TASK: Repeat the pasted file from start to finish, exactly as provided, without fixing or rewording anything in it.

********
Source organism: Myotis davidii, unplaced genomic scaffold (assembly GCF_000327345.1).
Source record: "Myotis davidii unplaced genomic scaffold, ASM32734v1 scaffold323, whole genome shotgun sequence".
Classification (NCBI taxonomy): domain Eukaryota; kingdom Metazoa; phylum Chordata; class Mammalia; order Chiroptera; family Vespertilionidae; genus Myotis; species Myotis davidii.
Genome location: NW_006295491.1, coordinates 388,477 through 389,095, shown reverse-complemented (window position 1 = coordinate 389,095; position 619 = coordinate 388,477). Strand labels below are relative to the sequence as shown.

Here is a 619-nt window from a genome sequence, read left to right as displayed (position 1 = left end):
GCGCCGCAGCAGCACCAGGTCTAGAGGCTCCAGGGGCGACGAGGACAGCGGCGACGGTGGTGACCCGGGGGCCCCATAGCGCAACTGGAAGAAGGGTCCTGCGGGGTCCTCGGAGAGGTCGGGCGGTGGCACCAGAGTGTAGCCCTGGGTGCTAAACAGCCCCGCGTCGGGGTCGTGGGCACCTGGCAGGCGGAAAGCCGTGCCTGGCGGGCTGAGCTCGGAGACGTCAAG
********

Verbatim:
Source organism: Myotis davidii, unplaced genomic scaffold (assembly GCF_000327345.1).
Source record: "Myotis davidii unplaced genomic scaffold, ASM32734v1 scaffold323, whole genome shotgun sequence".
Classification (NCBI taxonomy): domain Eukaryota; kingdom Metazoa; phylum Chordata; class Mammalia; order Chiroptera; family Vespertilionidae; genus Myotis; species Myotis davidii.
Genome location: NW_006295491.1, coordinates 388,477 through 389,095, shown reverse-complemented (window position 1 = coordinate 389,095; position 619 = coordinate 388,477). Strand labels below are relative to the sequence as shown.

Here is a 619-nt window from a genome sequence, read left to right as displayed (position 1 = left end):
GCGCCGCAGCAGCACCAGGTCTAGAGGCTCCAGGGGCGACGAGGACAGCGGCGACGGTGGTGACCCGGGGGCCCCATAGCGCAACTGGAAGAAGGGTCCTGCGGGGTCCTCGGAGAGGTCGGGCGGTGGCACCAGAGTGTAGCCCTGGGTGCTAAACAGCCCCGCGTCGGGGTCGTGGGCACCTGGCAGGCGGAAAGCCGTGCCTGGCGGGCTGAGCTCGGAGACGTCAAG